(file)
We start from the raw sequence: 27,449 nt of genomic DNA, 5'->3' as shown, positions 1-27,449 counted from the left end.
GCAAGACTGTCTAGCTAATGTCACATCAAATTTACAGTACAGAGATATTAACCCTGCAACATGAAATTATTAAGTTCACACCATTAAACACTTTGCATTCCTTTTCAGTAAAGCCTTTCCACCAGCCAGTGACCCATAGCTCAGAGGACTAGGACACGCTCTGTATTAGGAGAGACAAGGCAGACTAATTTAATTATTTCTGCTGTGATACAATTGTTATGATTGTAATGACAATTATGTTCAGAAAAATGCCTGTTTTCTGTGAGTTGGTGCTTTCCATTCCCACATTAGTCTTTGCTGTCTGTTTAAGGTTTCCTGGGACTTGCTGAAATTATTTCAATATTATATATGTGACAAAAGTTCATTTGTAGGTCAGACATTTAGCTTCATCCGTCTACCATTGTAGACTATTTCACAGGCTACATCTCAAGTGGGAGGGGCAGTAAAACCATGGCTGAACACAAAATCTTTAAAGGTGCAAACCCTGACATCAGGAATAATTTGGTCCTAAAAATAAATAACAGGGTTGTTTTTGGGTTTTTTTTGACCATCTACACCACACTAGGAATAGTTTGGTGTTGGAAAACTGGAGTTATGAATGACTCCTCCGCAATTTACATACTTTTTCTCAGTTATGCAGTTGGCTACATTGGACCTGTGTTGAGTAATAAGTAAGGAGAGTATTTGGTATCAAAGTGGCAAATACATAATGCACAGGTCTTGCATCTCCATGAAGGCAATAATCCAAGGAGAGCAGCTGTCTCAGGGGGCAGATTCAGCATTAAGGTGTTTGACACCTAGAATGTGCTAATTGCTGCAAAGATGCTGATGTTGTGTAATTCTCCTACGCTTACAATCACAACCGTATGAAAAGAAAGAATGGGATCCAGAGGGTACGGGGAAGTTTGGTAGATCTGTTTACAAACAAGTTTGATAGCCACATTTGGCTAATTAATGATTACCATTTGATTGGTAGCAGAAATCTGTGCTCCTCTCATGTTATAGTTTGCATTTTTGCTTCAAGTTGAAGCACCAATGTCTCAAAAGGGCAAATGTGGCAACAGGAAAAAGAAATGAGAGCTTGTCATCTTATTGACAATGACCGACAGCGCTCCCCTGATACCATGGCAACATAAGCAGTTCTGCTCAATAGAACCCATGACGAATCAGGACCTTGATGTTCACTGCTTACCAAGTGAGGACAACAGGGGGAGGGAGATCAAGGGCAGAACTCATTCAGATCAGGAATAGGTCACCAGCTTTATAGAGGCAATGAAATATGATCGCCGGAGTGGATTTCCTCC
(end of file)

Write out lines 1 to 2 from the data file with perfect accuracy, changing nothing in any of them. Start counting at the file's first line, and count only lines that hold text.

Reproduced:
We start from the raw sequence: 27,449 nt of genomic DNA, 5'->3' as shown, positions 1-27,449 counted from the left end.
GCAAGACTGTCTAGCTAATGTCACATCAAATTTACAGTACAGAGATATTAACCCTGCAACATGAAATTATTAAGTTCACACCATTAAACACTTTGCATTCCTTTTCAGTAAAGCCTTTCCACCAGCCAGTGACCCATAGCTCAGAGGACTAGGACACGCTCTGTATTAGGAGAGACAAGGCAGACTAATTTAATTATTTCTGCTGTGATACAATTGTTATGATTGTAATGACAATTATGTTCAGAAAAATGCCTGTTTTCTGTGAGTTGGTGCTTTCCATTCCCACATTAGTCTTTGCTGTCTGTTTAAGGTTTCCTGGGACTTGCTGAAATTATTTCAATATTATATATGTGACAAAAGTTCATTTGTAGGTCAGACATTTAGCTTCATCCGTCTACCATTGTAGACTATTTCACAGGCTACATCTCAAGTGGGAGGGGCAGTAAAACCATGGCTGAACACAAAATCTTTAAAGGTGCAAACCCTGACATCAGGAATAATTTGGTCCTAAAAATAAATAACAGGGTTGTTTTTGGGTTTTTTTTGACCATCTACACCACACTAGGAATAGTTTGGTGTTGGAAAACTGGAGTTATGAATGACTCCTCCGCAATTTACATACTTTTTCTCAGTTATGCAGTTGGCTACATTGGACCTGTGTTGAGTAATAAGTAAGGAGAGTATTTGGTATCAAAGTGGCAAATACATAATGCACAGGTCTTGCATCTCCATGAAGGCAATAATCCAAGGAGAGCAGCTGTCTCAGGGGGCAGATTCAGCATTAAGGTGTTTGACACCTAGAATGTGCTAATTGCTGCAAAGATGCTGATGTTGTGTAATTCTCCTACGCTTACAATCACAACCGTATGAAAAGAAAGAATGGGATCCAGAGGGTACGGGGAAGTTTGGTAGATCTGTTTACAAACAAGTTTGATAGCCACATTTGGCTAATTAATGATTACCATTTGATTGGTAGCAGAAATCTGTGCTCCTCTCATGTTATAGTTTGCATTTTTGCTTCAAGTTGAAGCACCAATGTCTCAAAAGGGCAAATGTGGCAACAGGAAAAAGAAATGAGAGCTTGTCATCTTATTGACAATGACCGACAGCGCTCCCCTGATACCATGGCAACATAAGCAGTTCTGCTCAATAGAACCCATGACGAATCAGGACCTTGATGTTCACTGCTTACCAAGTGAGGACAACAGGGGGAGGGAGATCAAGGGCAGAACTCATTCAGATCAGGAATAGGTCACCAGCTTTATAGAGGCAATGAAATATGATCGCCGGAGTGGATTTCCTCC